Progesterone to avoid chuppat niddah
I am starting to teach kallot before their weddings and I would like to become more familiar with the use of a progesterone-only pill to delay a woman's period. I know many girls today are using these pills to avoid a chuppat niddah and to avoid using the traditional oral contraceptive pills (progesterone and estrogen). Can you please explain the benefits of this pill over the traditional method (aside from only using it for a couple of days)? Can you also explain when a kallah would start using it (at what point in her last period before the wedding), and stop using after her wedding?
Thank you very much.
Thank you for your question.
When a kallah needs cycle control to prevent chuppat niddah (not every kallah does), the main advantages of progesterone over combination hormonal contraceptives are that: it can be taken for a short period of time, it does not have a lasting contraceptive effect (such that the bride can conceive immediately following use), and it does not include estrogen, which sometimes is medically contraindicated for a given woman. The major disadvantage is that it involves a large progesterone dosage, which can lead to nausea, bloating and other side effects. Also, the bleeding that occurs when stopping the medication is usually heavier than a regular period and brides should be aware of that.
Progesterone is typically given five days prior to the anticipated menses and continued for roughly five to seven days in order to delay menstruation. Breakthrough bleeding may occur if progesterone is used for longer than ten days, so larger cycle adjustments are best made with smaller doses over a couple of months. The proper timing depends on the bride's anticipated menstrual timing and wedding date. Typically, the bride should be instructed to stop taking it once the marriage is consummated and to expect bleeding to start two to four days later. The exact strategy, dosage and timing should be worked out together with a health care provider.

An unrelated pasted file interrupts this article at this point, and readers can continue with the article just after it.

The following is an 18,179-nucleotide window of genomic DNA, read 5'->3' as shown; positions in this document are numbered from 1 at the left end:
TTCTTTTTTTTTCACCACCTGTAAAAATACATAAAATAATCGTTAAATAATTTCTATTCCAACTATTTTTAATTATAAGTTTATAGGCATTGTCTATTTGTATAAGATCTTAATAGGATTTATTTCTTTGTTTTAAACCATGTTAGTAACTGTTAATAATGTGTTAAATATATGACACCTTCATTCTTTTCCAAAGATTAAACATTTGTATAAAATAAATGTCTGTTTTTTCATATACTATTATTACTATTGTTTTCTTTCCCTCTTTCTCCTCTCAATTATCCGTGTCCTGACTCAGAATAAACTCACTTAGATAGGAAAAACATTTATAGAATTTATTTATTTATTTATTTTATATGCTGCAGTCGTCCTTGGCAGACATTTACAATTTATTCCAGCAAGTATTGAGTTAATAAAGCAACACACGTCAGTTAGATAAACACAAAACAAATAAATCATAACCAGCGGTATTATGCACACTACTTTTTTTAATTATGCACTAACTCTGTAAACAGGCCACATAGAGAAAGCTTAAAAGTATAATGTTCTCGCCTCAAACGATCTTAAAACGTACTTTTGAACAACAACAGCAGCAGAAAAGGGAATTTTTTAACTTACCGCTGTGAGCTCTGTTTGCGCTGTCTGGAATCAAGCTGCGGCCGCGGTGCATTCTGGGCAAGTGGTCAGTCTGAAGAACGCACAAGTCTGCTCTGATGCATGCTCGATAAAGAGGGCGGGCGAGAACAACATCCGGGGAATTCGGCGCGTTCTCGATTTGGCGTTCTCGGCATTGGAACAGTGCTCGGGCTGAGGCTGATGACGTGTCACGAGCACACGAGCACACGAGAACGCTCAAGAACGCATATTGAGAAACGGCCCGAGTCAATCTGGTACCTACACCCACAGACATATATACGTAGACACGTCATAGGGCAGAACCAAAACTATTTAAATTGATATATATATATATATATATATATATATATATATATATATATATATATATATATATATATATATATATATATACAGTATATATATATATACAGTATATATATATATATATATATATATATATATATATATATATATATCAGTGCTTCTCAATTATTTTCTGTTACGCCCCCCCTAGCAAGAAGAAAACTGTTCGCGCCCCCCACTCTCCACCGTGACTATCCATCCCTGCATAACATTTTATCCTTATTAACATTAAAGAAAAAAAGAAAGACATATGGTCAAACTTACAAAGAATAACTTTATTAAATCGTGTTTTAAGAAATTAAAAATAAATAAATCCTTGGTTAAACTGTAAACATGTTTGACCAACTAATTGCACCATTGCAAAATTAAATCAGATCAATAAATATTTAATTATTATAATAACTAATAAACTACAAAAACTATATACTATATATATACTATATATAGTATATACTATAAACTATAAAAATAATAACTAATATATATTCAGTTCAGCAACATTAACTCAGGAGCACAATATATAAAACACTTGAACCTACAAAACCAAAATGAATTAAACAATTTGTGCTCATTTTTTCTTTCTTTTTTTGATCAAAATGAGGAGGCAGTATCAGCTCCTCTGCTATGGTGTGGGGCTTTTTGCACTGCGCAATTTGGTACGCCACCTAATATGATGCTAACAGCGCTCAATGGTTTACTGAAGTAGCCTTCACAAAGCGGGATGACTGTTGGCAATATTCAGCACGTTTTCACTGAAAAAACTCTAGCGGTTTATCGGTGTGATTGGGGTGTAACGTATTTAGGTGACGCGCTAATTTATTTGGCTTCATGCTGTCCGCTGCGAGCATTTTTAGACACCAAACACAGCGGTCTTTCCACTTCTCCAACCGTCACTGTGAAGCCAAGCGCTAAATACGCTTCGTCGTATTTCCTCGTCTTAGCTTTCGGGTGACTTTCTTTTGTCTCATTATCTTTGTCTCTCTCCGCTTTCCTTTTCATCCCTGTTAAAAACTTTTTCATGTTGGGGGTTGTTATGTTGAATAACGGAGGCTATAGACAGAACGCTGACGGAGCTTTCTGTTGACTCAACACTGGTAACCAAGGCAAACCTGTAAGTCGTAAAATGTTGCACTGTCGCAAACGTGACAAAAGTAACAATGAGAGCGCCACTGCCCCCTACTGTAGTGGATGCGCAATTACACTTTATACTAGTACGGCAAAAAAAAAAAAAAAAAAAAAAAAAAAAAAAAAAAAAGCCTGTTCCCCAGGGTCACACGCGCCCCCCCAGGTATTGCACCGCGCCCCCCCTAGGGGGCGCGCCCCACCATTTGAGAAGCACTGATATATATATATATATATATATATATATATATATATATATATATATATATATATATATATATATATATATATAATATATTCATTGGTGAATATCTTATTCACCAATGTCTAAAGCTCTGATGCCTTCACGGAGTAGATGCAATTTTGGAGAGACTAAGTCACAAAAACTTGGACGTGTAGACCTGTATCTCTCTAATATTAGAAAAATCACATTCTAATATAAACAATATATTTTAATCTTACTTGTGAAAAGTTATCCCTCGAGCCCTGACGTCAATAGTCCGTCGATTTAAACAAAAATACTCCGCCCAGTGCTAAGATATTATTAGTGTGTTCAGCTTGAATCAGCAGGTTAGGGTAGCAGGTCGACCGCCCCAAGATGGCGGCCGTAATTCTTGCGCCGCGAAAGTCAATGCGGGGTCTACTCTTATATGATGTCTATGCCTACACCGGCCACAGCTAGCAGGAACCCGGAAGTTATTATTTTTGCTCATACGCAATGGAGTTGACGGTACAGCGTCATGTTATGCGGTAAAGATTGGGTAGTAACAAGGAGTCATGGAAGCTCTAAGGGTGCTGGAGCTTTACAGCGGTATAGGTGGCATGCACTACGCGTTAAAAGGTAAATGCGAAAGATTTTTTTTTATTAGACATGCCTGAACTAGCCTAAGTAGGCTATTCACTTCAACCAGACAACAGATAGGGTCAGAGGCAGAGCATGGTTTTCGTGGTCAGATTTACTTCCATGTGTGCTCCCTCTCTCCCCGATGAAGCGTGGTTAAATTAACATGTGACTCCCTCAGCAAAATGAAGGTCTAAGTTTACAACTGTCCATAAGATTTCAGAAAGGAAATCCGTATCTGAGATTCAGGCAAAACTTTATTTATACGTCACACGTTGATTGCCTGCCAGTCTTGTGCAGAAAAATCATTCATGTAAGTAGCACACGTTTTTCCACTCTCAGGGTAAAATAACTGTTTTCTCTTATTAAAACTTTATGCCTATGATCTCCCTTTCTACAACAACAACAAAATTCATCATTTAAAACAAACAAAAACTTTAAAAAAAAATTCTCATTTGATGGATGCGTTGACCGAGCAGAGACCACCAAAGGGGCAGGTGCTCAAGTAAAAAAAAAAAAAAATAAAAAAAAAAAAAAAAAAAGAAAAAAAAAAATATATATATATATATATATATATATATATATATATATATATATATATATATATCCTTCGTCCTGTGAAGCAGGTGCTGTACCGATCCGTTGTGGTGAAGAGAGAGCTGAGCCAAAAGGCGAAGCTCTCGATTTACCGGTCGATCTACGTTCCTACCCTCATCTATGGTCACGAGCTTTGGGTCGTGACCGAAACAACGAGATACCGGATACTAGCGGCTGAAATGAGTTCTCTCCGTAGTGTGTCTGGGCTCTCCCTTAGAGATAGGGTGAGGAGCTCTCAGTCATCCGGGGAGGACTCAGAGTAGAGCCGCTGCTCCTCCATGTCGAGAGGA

The progesterone generally used for the delay of menses is different from the progesterone only pill used for contraception. Both contain progesterone, but at different dosages and sometimes with different formulations. These medications should be prescribed only by a health care provider after seeing the woman, taking her medical history, menstrual history, and wedding date into account. The kallah teacher's role is to assure that the health care provider understands both that the kallah should not be bleeding at the time of her wedding and that any bleeding and spotting need to stop at least a week beforehand.
Please feel free to write back with any further questions.
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